There’s been quite a lot happening in the past few days. The big news, of course, is that the National Park Service has announced their peak bloom prediction for 2017. They predict that it will be sometime between March 14 and 17. The earliest on record so far is March 15, which happened in 1990.
See below for other bits and pieces of news. First, though, a quick update on where things stand at the Tidal Basin.
It’s been quite cool and there’s a stiff, cold breeze. We even had a dusting of snow early this morning and some very light flurries even around lunchtime. So, for the past couple of days, at least, the temperatures have been much more normal for this time of year.
The vast majority of trees are not yet blooming and still have some work to do. While it’s perfectly normal for the trees to be at different stages–they’re not all on precisely the same schedule–the spread seems wider than normal this year. Some trees are not far from flowering; others are still in the green buds stage. Sometimes trees that are right next to each other are at opposite ends of the spectrum. It’ll be interesting to see how that plays out for the bloom. It might be that we end up with an unusually drawn out flowering process this year.
But the good news: that if you head down anytime now you can find at least some cherry blossoms out. Go with muted expectations, of course. For now, it’s only a very small handful of trees—maybe half a dozen, at most, out of the thousands of trees in the surrounding area—but they’re there if you go looking for them.
The first tree flowering is the indicator tree, which has had flowers coming out for several days now. It’s blooming properly now. It’s not necessarily the most photogenic of the trees around the Tidal Basin–those are probably the grizzled old, original trees over the other side, near the FDR Memorial and MLK Memorial—and not ideal if you’re wanting to take selfies with the cherry blossoms, but you can at least say you saw some. I have some photos of it from this morning below, and there’s information on how to find it, along with a map, here.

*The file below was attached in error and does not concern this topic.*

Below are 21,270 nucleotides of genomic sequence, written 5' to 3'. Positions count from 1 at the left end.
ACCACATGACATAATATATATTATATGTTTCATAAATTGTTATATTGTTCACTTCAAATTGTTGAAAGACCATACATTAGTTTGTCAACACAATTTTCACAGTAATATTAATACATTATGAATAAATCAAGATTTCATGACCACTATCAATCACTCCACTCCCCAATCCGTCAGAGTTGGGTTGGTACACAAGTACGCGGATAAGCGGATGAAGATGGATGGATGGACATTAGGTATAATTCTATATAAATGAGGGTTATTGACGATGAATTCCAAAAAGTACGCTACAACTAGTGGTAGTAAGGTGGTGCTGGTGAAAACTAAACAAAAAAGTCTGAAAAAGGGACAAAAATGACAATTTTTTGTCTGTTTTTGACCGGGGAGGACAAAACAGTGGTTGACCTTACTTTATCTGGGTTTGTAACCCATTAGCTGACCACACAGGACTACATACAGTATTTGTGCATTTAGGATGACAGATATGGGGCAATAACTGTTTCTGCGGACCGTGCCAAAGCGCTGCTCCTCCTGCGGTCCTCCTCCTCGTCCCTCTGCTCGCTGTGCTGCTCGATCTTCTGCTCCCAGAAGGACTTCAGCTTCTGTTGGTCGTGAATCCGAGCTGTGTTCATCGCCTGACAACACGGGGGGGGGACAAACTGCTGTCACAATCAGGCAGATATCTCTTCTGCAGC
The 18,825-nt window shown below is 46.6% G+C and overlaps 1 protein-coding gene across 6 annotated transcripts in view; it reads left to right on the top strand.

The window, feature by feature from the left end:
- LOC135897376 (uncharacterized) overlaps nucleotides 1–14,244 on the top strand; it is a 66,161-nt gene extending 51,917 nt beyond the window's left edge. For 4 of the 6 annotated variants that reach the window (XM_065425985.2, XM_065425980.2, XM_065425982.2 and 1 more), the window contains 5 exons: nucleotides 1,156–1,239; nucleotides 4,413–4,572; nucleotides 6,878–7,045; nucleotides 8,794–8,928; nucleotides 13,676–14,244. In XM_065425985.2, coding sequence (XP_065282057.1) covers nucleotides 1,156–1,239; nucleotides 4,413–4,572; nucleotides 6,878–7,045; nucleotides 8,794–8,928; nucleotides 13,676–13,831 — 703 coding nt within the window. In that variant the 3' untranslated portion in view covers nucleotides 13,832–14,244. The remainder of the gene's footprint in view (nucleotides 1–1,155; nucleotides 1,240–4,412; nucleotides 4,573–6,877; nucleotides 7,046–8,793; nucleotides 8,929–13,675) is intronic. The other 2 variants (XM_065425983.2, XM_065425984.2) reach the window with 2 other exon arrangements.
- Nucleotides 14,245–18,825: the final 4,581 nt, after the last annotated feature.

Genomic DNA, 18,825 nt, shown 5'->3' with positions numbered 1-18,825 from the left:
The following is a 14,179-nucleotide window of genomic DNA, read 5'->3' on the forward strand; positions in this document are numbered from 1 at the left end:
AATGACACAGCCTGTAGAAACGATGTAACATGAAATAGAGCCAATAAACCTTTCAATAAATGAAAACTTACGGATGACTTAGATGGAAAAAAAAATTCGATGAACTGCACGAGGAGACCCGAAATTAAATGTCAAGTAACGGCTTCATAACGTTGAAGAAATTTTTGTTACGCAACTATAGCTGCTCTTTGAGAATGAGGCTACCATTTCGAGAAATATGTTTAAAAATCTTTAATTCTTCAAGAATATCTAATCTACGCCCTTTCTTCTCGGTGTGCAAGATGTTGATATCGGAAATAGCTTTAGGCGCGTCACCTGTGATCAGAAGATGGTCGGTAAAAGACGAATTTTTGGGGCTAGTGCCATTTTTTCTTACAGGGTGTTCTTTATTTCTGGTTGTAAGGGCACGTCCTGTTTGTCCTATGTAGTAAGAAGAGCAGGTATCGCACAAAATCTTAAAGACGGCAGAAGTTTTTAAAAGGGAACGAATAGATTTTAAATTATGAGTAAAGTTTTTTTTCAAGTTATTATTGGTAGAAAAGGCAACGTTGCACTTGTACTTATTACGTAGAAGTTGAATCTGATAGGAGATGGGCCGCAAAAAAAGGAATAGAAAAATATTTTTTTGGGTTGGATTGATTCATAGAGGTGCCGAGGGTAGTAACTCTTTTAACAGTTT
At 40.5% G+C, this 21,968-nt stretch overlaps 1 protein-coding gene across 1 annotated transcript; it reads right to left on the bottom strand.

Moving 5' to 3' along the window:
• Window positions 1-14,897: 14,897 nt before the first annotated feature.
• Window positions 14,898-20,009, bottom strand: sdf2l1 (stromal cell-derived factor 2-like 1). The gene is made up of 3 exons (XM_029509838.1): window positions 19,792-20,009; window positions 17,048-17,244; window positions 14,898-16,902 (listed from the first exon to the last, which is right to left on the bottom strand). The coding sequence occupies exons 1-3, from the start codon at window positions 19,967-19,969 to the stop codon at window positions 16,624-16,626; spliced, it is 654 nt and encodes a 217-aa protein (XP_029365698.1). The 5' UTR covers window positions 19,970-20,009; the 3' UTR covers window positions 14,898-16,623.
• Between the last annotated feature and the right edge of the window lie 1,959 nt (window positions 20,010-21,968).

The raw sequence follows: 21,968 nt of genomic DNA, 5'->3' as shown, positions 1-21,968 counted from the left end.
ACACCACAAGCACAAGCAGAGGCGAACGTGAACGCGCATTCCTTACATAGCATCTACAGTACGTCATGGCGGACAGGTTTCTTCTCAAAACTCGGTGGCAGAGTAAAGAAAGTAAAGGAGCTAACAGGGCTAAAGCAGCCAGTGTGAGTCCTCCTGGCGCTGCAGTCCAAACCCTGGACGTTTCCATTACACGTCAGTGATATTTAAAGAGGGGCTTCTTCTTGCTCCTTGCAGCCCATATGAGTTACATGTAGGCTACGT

Much prettier is a large tree over next to the FDR Memorial. You can see some photos of it from this morning below. It’s on the bend that juts out a bit into the Tidal Basin and has some nice low-hanging branches.
There are also a few trees of other varieties just a short distance away along the Potomac. Head over toward the John Ericsson National Memorial, on the Lincoln Memorial end of Ohio Drive SW. They also have some sweeping, low-hanging branches. The flowers are just starting to come out.
And finally, they’re not cherry blossoms, and it’s not the Tidal Basin, but the saucer magnolias in the Enid A. Haupf Gardens are looking absolutely spectacular. The photo from the top of the page was taken there this morning. There’s a couple more photos and information below.
They’ve also judged that 70 percent of the trees have reached the florets visible stage. That’s the second of the six stages in the blooming process that they track.
National Cherry Blossom Festival Opening Date Moved Forward to March 15 (from March 20)
Because of the early bloom, the opening of the 2017 National Cherry Blossom Festival has been moved up to Wednesday, March 15 (originally March 20). It will still run through Sunday, April 16. In practical terms, this means that the Tidal Basin Welcome Area and ANA Performance Stage (both in the parking lot on the northeastern side of the Tidal Basin off Maine Ave SW) will open on March 15, earlier than originally planned. It also means that the Festival is looking for volunteers to help–you can find further details and sign up here.
Paddle Boat Reservations Now Open
If you’d like to reserve a paddle boat, you can now do so online. Payment is required up front to make the reservation, and only about a third of the boats are available for reservations; the rest are kept for walk-ups.
Here’s more information.
Now that that NPS has announced their peak bloom forecast, I’ve been getting a lot of questions about what it means for scheduling and travel planning. Here are some common questions and a quick stab at some answers.
Does it mean that we’ll only be able to see on those three days?